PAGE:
Distortion of International Humanitarian Law rules by International courts/tribunals and its consequences

When we talk about the issue of distortion of IHL by International Courts, we must start by firstly mentioning the most basics of International Humanitarian Law, that is: protecting people who are not, or no longer, participating in hostilities, and the aim to protect human dignity and to limit suffering during times of war. With that said, there is raised the issue that, should give us, the iron confidence that the international courts are taking into consideration applying these rules, and protecting the reputation of International Humanitarian Law itself, by giving fair rulings, and creating the example, that people involved in such matter, must, and will follow its principals.

The enforcement of international law by domestic courts is essential. The tremendous powers allocated to the State, especially in times of war, have the potential to bear catastrophic consequences for the lives and security of many innocent people if not judicially supervised.

However, it is a well-known fact that, domestic courts cannot be the only institutions responsible for providing the necessary checks and balances on the State’s exercise of its powers during armed conflicts. These institutions face particular problems of their own security issue within their state, and yet in most of the cases, the domestic courts of democratic States are in a good institutional position to enforce international humanitarian law, because the national investigation and judicial authorities are available and functioning, and more importantly national courts are expected to conform to the rule of law requirements and thus enjoy an important degree of independence.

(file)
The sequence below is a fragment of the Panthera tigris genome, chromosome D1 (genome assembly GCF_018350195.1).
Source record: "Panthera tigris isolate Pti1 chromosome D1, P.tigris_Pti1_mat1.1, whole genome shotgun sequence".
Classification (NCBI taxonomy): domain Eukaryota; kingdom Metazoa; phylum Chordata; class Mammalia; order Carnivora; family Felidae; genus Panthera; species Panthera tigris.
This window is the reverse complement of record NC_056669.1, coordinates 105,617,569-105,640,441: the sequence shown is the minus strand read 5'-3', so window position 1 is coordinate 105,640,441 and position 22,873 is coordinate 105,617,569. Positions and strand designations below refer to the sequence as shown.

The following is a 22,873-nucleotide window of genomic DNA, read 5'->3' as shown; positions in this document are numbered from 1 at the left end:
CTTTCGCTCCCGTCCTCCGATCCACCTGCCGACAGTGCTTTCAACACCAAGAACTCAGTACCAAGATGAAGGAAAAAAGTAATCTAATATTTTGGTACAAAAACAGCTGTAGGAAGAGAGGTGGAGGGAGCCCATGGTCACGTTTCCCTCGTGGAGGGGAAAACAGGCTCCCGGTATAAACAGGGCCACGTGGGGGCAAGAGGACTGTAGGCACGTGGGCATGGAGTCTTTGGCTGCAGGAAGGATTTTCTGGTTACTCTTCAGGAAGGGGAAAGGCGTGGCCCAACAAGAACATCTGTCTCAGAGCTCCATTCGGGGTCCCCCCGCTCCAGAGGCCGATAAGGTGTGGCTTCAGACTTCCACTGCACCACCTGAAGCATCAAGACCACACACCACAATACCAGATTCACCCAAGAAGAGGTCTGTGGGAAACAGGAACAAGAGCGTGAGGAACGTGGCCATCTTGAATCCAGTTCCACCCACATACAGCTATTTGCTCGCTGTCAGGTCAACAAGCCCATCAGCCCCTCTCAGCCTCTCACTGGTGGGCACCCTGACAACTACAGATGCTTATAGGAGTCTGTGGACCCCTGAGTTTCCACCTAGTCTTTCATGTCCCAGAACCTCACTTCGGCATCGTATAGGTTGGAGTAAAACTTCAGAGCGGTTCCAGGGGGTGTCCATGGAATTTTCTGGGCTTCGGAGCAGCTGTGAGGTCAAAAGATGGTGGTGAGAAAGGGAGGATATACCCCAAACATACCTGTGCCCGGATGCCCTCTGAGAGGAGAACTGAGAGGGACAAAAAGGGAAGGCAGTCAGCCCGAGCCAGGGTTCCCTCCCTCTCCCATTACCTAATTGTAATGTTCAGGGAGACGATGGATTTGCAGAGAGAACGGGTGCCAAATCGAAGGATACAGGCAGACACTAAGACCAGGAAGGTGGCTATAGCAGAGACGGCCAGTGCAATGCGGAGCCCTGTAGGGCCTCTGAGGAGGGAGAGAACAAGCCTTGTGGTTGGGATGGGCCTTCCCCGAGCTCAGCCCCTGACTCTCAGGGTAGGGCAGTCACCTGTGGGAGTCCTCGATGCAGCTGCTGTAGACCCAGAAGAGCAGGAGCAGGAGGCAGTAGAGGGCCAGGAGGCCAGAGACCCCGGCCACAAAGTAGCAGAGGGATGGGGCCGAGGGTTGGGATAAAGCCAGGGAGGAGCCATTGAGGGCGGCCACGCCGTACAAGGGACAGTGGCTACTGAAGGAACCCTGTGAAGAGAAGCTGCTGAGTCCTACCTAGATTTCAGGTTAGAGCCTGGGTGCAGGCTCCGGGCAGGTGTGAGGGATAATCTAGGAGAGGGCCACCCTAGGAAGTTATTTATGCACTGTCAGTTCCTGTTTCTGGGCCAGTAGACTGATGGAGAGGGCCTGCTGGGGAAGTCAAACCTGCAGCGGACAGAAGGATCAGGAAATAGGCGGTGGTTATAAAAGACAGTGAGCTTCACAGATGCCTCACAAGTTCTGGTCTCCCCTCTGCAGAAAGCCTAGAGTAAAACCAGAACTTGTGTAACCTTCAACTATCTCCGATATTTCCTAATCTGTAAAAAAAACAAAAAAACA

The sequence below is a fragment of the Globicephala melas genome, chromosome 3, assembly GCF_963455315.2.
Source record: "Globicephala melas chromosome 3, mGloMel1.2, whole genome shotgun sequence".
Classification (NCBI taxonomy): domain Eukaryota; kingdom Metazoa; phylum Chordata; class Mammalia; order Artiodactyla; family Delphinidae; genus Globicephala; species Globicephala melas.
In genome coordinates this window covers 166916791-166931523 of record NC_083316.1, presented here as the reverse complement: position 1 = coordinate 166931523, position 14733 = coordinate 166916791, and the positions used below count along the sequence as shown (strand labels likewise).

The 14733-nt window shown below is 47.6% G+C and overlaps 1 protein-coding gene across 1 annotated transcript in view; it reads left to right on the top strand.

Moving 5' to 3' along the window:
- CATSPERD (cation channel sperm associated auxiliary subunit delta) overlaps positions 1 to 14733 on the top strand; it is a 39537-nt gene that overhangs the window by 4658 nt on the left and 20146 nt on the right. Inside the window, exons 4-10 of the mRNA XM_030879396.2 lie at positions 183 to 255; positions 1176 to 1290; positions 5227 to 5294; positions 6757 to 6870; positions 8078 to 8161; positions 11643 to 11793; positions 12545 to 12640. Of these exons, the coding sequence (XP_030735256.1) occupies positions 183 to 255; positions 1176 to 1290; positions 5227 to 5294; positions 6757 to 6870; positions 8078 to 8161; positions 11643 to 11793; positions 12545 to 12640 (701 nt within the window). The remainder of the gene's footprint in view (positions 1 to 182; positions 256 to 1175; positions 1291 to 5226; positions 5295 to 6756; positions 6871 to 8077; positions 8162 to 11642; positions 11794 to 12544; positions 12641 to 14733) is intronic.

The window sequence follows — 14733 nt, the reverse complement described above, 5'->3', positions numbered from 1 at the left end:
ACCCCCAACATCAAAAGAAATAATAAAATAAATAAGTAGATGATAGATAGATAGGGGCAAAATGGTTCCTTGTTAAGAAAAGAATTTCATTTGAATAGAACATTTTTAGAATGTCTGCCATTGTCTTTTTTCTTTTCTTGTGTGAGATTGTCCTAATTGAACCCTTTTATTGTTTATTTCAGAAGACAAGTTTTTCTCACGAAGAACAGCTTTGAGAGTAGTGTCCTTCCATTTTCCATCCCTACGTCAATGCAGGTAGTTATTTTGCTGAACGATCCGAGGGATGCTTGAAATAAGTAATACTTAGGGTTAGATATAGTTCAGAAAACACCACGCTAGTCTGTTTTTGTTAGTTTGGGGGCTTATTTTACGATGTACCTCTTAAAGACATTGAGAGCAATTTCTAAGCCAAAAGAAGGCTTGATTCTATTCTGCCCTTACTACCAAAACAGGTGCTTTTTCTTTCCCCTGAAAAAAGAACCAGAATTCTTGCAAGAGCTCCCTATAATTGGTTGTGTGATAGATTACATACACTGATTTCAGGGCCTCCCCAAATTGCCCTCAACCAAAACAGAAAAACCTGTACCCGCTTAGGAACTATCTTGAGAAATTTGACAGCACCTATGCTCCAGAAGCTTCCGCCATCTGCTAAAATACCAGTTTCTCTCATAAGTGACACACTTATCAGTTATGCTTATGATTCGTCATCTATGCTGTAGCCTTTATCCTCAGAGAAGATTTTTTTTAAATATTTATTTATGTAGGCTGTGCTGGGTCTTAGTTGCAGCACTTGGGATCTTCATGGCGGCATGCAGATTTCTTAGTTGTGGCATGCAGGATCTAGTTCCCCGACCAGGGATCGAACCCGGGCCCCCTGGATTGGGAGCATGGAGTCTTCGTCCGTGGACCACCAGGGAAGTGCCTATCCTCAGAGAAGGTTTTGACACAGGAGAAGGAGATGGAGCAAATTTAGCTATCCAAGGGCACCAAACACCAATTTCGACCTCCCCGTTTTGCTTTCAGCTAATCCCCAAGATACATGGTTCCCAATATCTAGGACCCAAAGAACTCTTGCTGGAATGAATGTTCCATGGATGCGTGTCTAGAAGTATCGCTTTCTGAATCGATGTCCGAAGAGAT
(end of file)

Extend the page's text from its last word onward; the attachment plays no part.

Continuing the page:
In addition, the issue is at the two main courts, currently the two permanent international courts that have jurisdiction over cases related to armed conflicts: the International Criminal Court (ICC), which is competent to determine individual criminal responsibility for war crimes, and the International Court of Justice (ICJ), which has competence to determine State responsibility for International Humanitarian Law violations in disputes between States, and to render advisory opinions on such issues.

There is no doubt that, the international courts and tribunals have played a big role and contributed vastly on the development of the Law of Armed Conflict, also the application of International Humanitarian Law to concrete facts by international tribunals and courts has contributed to the development and clarification of this body of law. This is said, knowing that International Humanitarian Law and International Criminal Law are distinct, but related fields. However, using a law in the courtroom that was created instead, to be applied on the battlefield poses significant challenges. In the process of such use, the law may have been distorted to fit facts that it was not envisioned to cover. Its use is as a means to punish unwanted behavior during armed conflicts and to combat impunity risks contorting the balance on which international humanitarian law is based: military, necessity and humanity.